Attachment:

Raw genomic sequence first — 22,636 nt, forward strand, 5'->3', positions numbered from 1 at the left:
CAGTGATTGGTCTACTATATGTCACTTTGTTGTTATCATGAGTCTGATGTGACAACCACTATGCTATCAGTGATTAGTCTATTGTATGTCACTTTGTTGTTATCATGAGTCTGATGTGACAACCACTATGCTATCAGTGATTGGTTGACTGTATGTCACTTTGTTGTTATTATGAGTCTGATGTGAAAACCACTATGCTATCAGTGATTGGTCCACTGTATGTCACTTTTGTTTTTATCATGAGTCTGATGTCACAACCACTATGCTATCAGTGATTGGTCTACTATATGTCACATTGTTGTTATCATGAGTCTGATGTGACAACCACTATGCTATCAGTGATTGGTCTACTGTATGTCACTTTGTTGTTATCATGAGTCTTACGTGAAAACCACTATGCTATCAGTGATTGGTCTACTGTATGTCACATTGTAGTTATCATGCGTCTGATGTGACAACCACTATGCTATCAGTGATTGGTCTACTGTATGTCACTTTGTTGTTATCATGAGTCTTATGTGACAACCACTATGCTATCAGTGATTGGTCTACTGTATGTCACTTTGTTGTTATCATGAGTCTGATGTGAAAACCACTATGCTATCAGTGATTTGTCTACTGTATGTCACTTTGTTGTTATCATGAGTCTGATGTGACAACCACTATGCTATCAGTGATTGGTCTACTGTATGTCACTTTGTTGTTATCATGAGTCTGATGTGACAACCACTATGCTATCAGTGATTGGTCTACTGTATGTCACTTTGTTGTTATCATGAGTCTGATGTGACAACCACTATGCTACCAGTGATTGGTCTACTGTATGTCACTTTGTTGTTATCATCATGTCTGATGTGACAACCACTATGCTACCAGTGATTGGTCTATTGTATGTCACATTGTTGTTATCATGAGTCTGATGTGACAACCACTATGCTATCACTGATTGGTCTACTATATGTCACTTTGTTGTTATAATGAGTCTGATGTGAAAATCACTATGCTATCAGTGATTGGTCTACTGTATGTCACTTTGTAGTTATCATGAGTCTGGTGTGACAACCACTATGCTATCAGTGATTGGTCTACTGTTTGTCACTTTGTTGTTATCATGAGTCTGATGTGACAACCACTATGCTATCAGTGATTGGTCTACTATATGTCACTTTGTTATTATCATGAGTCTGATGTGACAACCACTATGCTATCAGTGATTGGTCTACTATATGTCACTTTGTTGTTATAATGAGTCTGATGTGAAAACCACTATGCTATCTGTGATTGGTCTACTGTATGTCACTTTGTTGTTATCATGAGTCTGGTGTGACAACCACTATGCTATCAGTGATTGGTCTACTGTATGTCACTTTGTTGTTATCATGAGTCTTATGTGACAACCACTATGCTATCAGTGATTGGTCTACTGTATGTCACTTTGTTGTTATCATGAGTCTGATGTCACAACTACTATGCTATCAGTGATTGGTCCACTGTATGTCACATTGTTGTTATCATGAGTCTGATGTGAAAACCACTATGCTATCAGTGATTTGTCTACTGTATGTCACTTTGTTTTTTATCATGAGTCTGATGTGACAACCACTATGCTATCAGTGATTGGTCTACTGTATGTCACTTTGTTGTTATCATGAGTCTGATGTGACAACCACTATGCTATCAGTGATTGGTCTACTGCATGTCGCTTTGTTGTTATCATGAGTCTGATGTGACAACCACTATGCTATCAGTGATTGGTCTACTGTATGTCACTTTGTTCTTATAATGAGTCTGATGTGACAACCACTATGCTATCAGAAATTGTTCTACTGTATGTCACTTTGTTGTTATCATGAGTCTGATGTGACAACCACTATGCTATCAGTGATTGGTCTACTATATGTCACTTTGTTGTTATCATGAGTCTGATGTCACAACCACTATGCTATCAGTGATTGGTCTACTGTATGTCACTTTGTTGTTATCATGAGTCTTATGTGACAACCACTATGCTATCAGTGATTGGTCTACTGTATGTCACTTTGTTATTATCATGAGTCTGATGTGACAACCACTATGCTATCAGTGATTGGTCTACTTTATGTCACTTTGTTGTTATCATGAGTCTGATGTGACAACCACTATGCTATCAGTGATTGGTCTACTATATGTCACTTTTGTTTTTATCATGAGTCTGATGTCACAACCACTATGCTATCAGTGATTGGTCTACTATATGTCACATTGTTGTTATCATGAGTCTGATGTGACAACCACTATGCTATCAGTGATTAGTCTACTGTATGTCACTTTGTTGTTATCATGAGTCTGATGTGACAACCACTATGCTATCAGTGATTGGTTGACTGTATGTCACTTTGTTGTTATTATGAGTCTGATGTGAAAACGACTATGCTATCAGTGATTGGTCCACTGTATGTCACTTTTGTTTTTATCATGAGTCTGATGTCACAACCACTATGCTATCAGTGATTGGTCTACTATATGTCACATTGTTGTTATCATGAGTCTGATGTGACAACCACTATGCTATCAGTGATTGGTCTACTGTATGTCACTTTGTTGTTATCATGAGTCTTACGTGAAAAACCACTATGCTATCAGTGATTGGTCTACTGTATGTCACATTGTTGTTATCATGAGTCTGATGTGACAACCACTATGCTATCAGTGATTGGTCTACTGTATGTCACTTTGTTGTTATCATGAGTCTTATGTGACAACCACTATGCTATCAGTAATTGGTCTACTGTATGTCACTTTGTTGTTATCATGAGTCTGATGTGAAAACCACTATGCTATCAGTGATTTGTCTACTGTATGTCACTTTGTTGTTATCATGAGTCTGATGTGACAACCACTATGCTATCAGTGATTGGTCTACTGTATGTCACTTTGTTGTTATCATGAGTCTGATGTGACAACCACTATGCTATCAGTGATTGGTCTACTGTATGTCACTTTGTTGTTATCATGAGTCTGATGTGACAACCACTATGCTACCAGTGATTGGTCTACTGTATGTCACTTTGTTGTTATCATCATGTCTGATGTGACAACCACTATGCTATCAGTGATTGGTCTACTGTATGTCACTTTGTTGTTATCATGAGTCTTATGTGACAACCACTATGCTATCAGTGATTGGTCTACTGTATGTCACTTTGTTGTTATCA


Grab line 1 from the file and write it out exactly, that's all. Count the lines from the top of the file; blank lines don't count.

Raw genomic sequence first — 22,636 nt, forward strand, 5'->3', positions numbered from 1 at the left: